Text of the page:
What ‘Really’ Happened: Roswell, New Mexico

Tuesday, 29 April, 2014

It’s 1947: WWII is over, relations between the US and the USSR are Michael Cera awkward, and the US Army has sent fruitflies into space. The problem is, in late June, something comes back. The small town of Roswell, New Mexico is rocked by rumours of a crashed flying saucer being discovered in the nearby desert, following a mysterious night sky lightshow that could only be described as ‘shitter than Soundwave’. Something hit the ground hard and then almost immediately the military closed the area off. Makes sense, I guess. Except for the fact that what they claimed hit the desert was a weather balloon (basically a glorified kite), worth nowhere near that kind of effort or coverup.

As soon as reports of the unidentified, no-longer-flying object hit the newspapers, a wave of UFO hysteria swept the United States. This was a lot better than the last thing to sweep the United States, which at that point was Spanish Influenza. The thing is, the FBI completely messed up dealing with the Roswell Incident. Whatever did crash land into the sandy, barren wastes of New Mexico, the FBI could not have made it seem more suspicious if they tried. For one, nobody would ever believe that someone would have a “weather balloon” in the middle of New Mexico. Deserts have one kind of weather: being a fucking desert. Besides that, there were eyewitness accounts from people who made it to the site first, detailing gross smelling, tiny, and dead humanoid figures. If meteorological research involves shaving apes, dyeing them green and then tying them to balloons, I am definitely in the wrong field.

Notably, a lot of FBI documentation on UFO activity, sightings, and theories was declassified in 2011, and is readily available on their website. Here’s where it gets interesting. For an organisation that flat-out denied alien involvement at Roswell during the UFO mania of the late ‘40s and ‘50s, the FBI have a lot of documentation about it. I mean, the sheer volume of material they produced on the subject outweighs even my own research in the field. Of course, the FBI files aren’t tear stained haikus depicting the daily habits of my ex-girlfriend, nor are they bound with locks of my own hair, but the point remains that there’s still a lot of them. They were pretty serious about tracking UFO sightings.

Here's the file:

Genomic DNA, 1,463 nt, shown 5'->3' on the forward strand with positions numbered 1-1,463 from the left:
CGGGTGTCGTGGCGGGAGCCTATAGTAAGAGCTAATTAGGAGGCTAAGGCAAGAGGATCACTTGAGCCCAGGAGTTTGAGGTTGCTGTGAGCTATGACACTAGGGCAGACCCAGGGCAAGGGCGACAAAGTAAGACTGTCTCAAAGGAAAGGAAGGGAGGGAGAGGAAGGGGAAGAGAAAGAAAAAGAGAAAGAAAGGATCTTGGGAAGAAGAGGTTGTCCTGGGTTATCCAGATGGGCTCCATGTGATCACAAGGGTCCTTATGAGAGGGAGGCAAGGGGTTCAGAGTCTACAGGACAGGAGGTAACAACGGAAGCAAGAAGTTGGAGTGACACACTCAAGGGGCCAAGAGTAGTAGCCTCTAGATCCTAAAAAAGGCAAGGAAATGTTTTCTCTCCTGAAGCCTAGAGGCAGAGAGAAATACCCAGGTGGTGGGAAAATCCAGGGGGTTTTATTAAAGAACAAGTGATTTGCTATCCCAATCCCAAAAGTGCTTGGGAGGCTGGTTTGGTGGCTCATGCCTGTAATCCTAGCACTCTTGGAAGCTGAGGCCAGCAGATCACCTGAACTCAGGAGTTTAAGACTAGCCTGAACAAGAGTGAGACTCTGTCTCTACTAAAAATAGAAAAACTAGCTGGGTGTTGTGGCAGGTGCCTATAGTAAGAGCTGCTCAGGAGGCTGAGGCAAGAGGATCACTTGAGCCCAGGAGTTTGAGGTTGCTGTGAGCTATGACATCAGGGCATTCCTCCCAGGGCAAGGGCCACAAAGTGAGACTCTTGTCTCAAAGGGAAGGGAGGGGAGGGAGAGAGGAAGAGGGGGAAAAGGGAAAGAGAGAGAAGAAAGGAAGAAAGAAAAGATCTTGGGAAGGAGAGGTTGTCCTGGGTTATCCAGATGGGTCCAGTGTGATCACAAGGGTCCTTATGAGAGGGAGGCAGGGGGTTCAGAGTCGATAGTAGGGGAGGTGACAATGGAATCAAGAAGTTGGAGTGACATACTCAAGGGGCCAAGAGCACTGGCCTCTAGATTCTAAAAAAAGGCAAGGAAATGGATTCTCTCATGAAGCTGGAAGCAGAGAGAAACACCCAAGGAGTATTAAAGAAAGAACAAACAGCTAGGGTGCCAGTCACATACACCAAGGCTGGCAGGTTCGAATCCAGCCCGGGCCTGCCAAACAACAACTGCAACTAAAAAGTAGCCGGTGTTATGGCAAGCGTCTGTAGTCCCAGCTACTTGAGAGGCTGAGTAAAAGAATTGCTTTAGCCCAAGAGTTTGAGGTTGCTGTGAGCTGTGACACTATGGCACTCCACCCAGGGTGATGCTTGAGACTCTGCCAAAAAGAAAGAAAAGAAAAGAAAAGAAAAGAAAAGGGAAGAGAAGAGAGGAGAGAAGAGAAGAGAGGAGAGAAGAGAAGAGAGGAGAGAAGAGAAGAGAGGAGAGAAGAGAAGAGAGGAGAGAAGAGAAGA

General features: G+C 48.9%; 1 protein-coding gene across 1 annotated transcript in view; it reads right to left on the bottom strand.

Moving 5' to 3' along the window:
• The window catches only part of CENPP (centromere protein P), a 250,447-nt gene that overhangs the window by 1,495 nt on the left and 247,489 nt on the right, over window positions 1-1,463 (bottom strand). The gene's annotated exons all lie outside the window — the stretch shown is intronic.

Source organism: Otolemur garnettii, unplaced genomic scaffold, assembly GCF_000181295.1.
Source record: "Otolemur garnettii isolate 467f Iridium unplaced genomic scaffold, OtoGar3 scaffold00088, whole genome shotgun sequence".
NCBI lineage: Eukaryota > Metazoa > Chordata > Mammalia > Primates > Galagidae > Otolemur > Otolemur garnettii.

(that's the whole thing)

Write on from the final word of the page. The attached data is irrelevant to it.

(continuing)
Which, of course, makes sense in context: Roswell is not the first UFO event that the US government dealt with. WWII was a hotspot for UFO activity, from the foo-fighters encountered by the allied airmen throughout the war to the 1946 plague of “ghost rockets” in Sweden. While these pants-shittingly weird incidents are hard to explain, there is one event that really, really makes no fucking sense.

On 24 February 1942, 1400 anti aircraft shells were expended in the middle of Los Angeles, fired at an unidentified light in the sky, seen by thousands. The bombardment kept up all night, and by morning there was no sign of the source of the lights, which stood hovering above the city. Considering this brazen, inexplicable and frankly bizarre event, it might be a little tiny bit plausible to say that the US government had some kind of inkling that there might be forces at play we don’t totally understand. Even if they did turn out to be nothing, they were a potential threat, with an even greater potential to spread panic and hysteria.

But what if that threat turned out to be more insidious, deadly, and subversive than even the cold reaches of space could conjure forth? What if it turned out to be the Soviets? In a 2011 investigation into the Roswell incident, Annie Jacobsen wrote possibly my favourite theory on what happened at Roswell. Soviet spies, genetically engineered to be about the size of twelve year olds and to have large, creepy eyes and generally grotesque appearances, were to land a modified stealth aircraft in US cities, and spread terror through faking an alien invasion. They just happened to crash before they could do it. It’s sound logic, but fails to take into account one important detail: that experiment succeeded, and Danny Devito is a great actor.

Seriously, I really like Danny Devito. Twins is hilarious.